First, it is not at all clear that Pius Ailemen's decision not to contest the civil forfeiture was in any meaningful sense "voluntary." He has advised the court, through counsel, that even though the property in question was his, and even though he would challenge the assertion that it "was used or acquired as a result of a drug-related offense," he decided not to file a claim and not to contest the forfeiture in order to preserve his Fifth Amendment right not to incriminate himself. In other words, he felt constrained to chose between his right to claim his property and his right not to incriminate himself. A decision made under such constraint is not fairly considered "voluntary." See, e.g., Lefkowitz v. Cunningham, 431 U.S. 801, 53 L. Ed. 2d 1, 97 S. Ct. 2132 (1977); Lefkowitz v. Turley, 414 U.S. 70, 38 L. Ed. 2d 274, 94 S. Ct. 316 (1973); and Garrity v. State of New Jersey, 385 U.S. 493, 17 L. Ed. 2d 562, 87 S. Ct. 616 (1967).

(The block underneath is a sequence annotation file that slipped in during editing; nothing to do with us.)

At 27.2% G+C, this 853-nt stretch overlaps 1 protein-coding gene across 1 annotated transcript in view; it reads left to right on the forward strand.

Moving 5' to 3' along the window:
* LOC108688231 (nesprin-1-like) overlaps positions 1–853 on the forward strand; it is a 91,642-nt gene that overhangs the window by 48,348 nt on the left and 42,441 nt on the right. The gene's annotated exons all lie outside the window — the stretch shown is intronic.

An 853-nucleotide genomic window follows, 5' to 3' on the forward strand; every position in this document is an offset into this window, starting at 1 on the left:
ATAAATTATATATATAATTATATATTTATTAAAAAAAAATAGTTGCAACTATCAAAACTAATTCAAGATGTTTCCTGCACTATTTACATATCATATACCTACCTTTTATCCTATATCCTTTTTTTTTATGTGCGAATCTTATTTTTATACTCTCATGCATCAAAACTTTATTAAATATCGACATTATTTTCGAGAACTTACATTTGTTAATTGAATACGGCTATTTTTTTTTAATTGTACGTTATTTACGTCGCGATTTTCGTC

To be troubled by the dilemma the law created for Pius Ailemen, we need not assume, indeed we may not assume, that he knew that he was guilty of the underlying offenses (or some of them) and that if he offered truthful evidence during the forfeiture proceedings he would have to admit that guilt. Rather, Ailemen (with the assistance of counsel) might simply have understood that there was a substantial risk that the government would try to use any evidence he offered in the forfeiture proceedings against him in the criminal prosecution. Knowing that the consequences of losing in the criminal prosecution were so severe - and so much more severe than the consequences of losing his property - and to understanding that he could not know in advance how the government might turn his words or documents against him later, he likely concluded (on advice of counsel) that he simply could not take the risk that his evidentiary offerings in the forfeiture proceeding would increase the likelihood that he would suffer the severe harm of criminal conviction on drug offenses with huge potential penalties. How such a decision can be deemed "voluntary" escapes me.